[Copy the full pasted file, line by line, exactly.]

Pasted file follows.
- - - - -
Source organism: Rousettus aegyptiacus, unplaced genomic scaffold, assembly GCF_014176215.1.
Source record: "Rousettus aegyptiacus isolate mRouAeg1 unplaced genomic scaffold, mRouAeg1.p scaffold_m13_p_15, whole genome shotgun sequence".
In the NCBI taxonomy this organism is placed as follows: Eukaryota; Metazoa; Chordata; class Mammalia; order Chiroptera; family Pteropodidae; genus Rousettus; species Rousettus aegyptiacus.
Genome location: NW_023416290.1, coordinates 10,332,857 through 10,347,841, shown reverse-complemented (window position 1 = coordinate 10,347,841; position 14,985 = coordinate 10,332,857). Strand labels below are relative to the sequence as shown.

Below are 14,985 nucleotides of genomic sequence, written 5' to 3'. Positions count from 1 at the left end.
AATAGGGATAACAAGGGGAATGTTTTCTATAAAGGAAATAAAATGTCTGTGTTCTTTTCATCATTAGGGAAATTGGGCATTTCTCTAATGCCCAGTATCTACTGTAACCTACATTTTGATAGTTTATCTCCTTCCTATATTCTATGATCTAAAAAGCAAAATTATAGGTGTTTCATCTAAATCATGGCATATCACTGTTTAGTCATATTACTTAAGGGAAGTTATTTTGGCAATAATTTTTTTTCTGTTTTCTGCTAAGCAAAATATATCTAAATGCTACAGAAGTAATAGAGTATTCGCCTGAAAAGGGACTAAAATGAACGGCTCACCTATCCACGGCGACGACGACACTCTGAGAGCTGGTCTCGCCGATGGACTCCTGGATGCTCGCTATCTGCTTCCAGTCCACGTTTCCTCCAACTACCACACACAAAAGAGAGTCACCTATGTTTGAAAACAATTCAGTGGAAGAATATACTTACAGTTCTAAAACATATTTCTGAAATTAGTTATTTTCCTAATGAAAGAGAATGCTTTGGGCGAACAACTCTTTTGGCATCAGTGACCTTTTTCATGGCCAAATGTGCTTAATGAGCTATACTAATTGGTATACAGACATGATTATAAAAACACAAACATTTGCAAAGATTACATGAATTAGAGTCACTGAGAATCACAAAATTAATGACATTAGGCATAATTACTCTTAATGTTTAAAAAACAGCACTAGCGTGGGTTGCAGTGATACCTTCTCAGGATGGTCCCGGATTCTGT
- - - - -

Source organism: Rousettus aegyptiacus, unplaced genomic scaffold, assembly GCF_014176215.1.
Source record: "Rousettus aegyptiacus isolate mRouAeg1 unplaced genomic scaffold, mRouAeg1.p scaffold_m13_p_15, whole genome shotgun sequence".
In the NCBI taxonomy this organism is placed as follows: Eukaryota; Metazoa; Chordata; class Mammalia; order Chiroptera; family Pteropodidae; genus Rousettus; species Rousettus aegyptiacus.
Genome location: NW_023416290.1, coordinates 10,332,857 through 10,347,841, shown reverse-complemented (window position 1 = coordinate 10,347,841; position 14,985 = coordinate 10,332,857). Strand labels below are relative to the sequence as shown.

Below are 14,985 nucleotides of genomic sequence, written 5' to 3'. Positions count from 1 at the left end.
AATAGGGATAACAAGGGGAATGTTTTCTATAAAGGAAATAAAATGTCTGTGTTCTTTTCATCATTAGGGAAATTGGGCATTTCTCTAATGCCCAGTATCTACTGTAACCTACATTTTGATAGTTTATCTCCTTCCTATATTCTATGATCTAAAAAGCAAAATTATAGGTGTTTCATCTAAATCATGGCATATCACTGTTTAGTCATATTACTTAAGGGAAGTTATTTTGGCAATAATTTTTTTTCTGTTTTCTGCTAAGCAAAATATATCTAAATGCTACAGAAGTAATAGAGTATTCGCCTGAAAAGGGACTAAAATGAACGGCTCACCTATCCACGGCGACGACGACACTCTGAGAGCTGGTCTCGCCGATGGACTCCTGGATGCTCGCTATCTGCTTCCAGTCCACGTTTCCTCCAACTACCACACACAAAAGAGAGTCACCTATGTTTGAAAACAATTCAGTGGAAGAATATACTTACAGTTCTAAAACATATTTCTGAAATTAGTTATTTTCCTAATGAAAGAGAATGCTTTGGGCGAACAACTCTTTTGGCATCAGTGACCTTTTTCATGGCCAAATGTGCTTAATGAGCTATACTAATTGGTATACAGACATGATTATAAAAACACAAACATTTGCAAAGATTACATGAATTAGAGTCACTGAGAATCACAAAATTAATGACATTAGGCATAATTACTCTTAATGTTTAAAAAACAGCACTAGCGTGGGTTGCAGTGATACCTTCTCAGGATGGTCCCGGATTCTGT